According to Gladwell, a scientific review notes “that dogs not bred for fighting usually display defeat in combat by rolling over and exposing a light underside” whereas “on several occasions, pit bulls have been reported to disembowel dogs offering this signal of submission.” In other words, pits have literally had part of their dog nature bred out of them. From a human point of view, it’s as if Hitler had succeeded in his eugenics ambitions and was able to create some terrible form of human, mighty warriors without an ounce of natural human compassion. Pit bulls are the super soldiers of the dog world.
This is, of course, not the fault of the dogs. They are what they are – what they’re bred to be and what they’re trained to be. In many ways, they are the victims, especially those raised to engage in the despicable dog-fighting business. Those dog-fighting animals are essentially the blood-thirsty flesh-and-blood avatars of blood-thirsty humans, who don’t have the good excuse of having had their genes manipulated by some purportedly “master species.” In my opinion, humanity should be should be more concerned with this unholy side of itself than with the canine representatives of that unholiness.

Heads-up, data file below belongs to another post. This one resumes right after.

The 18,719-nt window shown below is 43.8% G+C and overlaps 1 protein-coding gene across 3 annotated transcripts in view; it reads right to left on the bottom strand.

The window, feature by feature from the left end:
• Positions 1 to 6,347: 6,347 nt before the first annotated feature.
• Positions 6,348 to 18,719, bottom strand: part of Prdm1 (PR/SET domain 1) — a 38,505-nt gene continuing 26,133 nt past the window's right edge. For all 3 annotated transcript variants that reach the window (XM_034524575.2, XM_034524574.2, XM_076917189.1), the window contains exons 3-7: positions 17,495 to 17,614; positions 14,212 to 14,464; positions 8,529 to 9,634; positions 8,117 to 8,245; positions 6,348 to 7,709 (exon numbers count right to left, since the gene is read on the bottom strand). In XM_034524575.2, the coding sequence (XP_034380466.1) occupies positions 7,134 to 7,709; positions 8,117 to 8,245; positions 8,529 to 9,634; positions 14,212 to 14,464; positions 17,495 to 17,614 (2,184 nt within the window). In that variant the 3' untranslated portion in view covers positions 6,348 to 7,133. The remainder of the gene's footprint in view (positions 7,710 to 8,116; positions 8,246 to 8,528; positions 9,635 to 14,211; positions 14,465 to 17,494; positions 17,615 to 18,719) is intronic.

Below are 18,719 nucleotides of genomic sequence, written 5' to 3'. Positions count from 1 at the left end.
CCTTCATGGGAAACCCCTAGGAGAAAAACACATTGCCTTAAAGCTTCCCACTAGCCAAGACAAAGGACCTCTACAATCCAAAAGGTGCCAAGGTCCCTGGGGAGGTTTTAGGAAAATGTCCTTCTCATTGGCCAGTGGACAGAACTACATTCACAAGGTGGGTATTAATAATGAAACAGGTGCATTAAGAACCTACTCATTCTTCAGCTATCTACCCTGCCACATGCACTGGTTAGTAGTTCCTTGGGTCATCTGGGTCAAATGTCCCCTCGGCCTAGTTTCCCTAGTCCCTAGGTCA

We dogs are not angels, but we do tend to be innocents. I’m sure there are many fine pits in the world. Among dogs on the Web, Storm seems like a lovely pit bull. I even, you’ll notice, have a link to Defend-a-Bull on my blog because I think it’s important for pit bull defenders to have a voice. My own view is that unless human society carefully tracks dog attacks and diligently deals with the owners of dangerous dogs of all breeds, these problems won’t go away. And, for the sake of us all, dog and human alike, I think any person who pits dogs against one another – or breeds them for fighting – should be locked away in a human pound. After all, they’re giving the homo sapien breed a very bad reputation.
Now you've got me thinking - perhaps there is a huge difference between the pits of today and the pits of the 20s and 30s - because of the breeding. There must be some reputable breeders out there though.